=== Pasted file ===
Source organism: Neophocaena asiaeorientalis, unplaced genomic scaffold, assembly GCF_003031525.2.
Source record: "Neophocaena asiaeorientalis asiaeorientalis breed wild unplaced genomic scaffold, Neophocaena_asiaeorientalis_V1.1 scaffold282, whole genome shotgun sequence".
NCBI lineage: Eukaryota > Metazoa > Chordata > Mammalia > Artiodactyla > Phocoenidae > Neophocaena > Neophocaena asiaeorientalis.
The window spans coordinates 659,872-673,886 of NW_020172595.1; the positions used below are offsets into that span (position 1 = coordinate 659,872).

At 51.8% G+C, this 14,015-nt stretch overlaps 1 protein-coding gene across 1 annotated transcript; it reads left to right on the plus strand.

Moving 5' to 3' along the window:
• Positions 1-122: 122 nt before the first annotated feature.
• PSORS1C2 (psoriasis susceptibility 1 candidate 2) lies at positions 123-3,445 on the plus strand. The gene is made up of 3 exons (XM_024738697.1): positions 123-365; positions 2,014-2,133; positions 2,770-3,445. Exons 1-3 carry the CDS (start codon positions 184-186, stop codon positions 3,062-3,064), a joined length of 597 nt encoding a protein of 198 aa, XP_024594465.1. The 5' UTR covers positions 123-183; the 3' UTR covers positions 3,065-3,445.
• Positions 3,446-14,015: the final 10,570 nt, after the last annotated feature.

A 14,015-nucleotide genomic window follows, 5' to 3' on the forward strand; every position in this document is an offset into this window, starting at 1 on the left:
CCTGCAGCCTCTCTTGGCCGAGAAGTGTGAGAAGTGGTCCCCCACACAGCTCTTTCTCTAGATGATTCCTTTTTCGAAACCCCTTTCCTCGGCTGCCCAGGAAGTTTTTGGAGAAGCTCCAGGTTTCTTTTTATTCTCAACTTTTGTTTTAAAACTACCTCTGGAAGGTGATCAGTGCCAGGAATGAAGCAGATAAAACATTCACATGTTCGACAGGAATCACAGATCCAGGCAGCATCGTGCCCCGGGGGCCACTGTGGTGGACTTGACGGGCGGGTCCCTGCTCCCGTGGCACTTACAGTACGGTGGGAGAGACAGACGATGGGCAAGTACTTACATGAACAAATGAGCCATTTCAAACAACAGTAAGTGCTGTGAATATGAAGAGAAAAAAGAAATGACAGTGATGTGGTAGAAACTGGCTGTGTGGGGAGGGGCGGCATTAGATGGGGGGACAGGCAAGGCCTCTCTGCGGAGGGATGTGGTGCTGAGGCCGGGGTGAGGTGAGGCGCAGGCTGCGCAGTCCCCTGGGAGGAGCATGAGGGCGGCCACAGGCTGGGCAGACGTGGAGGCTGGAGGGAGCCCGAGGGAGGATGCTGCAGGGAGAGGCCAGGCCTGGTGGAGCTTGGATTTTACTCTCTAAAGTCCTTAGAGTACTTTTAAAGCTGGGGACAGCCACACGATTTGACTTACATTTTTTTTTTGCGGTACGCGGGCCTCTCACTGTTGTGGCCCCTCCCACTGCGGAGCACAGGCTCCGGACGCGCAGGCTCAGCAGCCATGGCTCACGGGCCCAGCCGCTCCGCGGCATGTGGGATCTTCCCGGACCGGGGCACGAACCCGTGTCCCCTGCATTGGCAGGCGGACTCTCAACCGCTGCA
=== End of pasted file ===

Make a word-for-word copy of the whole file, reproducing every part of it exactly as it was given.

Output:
Source organism: Neophocaena asiaeorientalis, unplaced genomic scaffold, assembly GCF_003031525.2.
Source record: "Neophocaena asiaeorientalis asiaeorientalis breed wild unplaced genomic scaffold, Neophocaena_asiaeorientalis_V1.1 scaffold282, whole genome shotgun sequence".
NCBI lineage: Eukaryota > Metazoa > Chordata > Mammalia > Artiodactyla > Phocoenidae > Neophocaena > Neophocaena asiaeorientalis.
The window spans coordinates 659,872-673,886 of NW_020172595.1; the positions used below are offsets into that span (position 1 = coordinate 659,872).

At 51.8% G+C, this 14,015-nt stretch overlaps 1 protein-coding gene across 1 annotated transcript; it reads left to right on the plus strand.

Moving 5' to 3' along the window:
• Positions 1-122: 122 nt before the first annotated feature.
• PSORS1C2 (psoriasis susceptibility 1 candidate 2) lies at positions 123-3,445 on the plus strand. The gene is made up of 3 exons (XM_024738697.1): positions 123-365; positions 2,014-2,133; positions 2,770-3,445. Exons 1-3 carry the CDS (start codon positions 184-186, stop codon positions 3,062-3,064), a joined length of 597 nt encoding a protein of 198 aa, XP_024594465.1. The 5' UTR covers positions 123-183; the 3' UTR covers positions 3,065-3,445.
• Positions 3,446-14,015: the final 10,570 nt, after the last annotated feature.

A 14,015-nucleotide genomic window follows, 5' to 3' on the forward strand; every position in this document is an offset into this window, starting at 1 on the left:
CCTGCAGCCTCTCTTGGCCGAGAAGTGTGAGAAGTGGTCCCCCACACAGCTCTTTCTCTAGATGATTCCTTTTTCGAAACCCCTTTCCTCGGCTGCCCAGGAAGTTTTTGGAGAAGCTCCAGGTTTCTTTTTATTCTCAACTTTTGTTTTAAAACTACCTCTGGAAGGTGATCAGTGCCAGGAATGAAGCAGATAAAACATTCACATGTTCGACAGGAATCACAGATCCAGGCAGCATCGTGCCCCGGGGGCCACTGTGGTGGACTTGACGGGCGGGTCCCTGCTCCCGTGGCACTTACAGTACGGTGGGAGAGACAGACGATGGGCAAGTACTTACATGAACAAATGAGCCATTTCAAACAACAGTAAGTGCTGTGAATATGAAGAGAAAAAAGAAATGACAGTGATGTGGTAGAAACTGGCTGTGTGGGGAGGGGCGGCATTAGATGGGGGGACAGGCAAGGCCTCTCTGCGGAGGGATGTGGTGCTGAGGCCGGGGTGAGGTGAGGCGCAGGCTGCGCAGTCCCCTGGGAGGAGCATGAGGGCGGCCACAGGCTGGGCAGACGTGGAGGCTGGAGGGAGCCCGAGGGAGGATGCTGCAGGGAGAGGCCAGGCCTGGTGGAGCTTGGATTTTACTCTCTAAAGTCCTTAGAGTACTTTTAAAGCTGGGGACAGCCACACGATTTGACTTACATTTTTTTTTTGCGGTACGCGGGCCTCTCACTGTTGTGGCCCCTCCCACTGCGGAGCACAGGCTCCGGACGCGCAGGCTCAGCAGCCATGGCTCACGGGCCCAGCCGCTCCGCGGCATGTGGGATCTTCCCGGACCGGGGCACGAACCCGTGTCCCCTGCATTGGCAGGCGGACTCTCAACCGCTGCA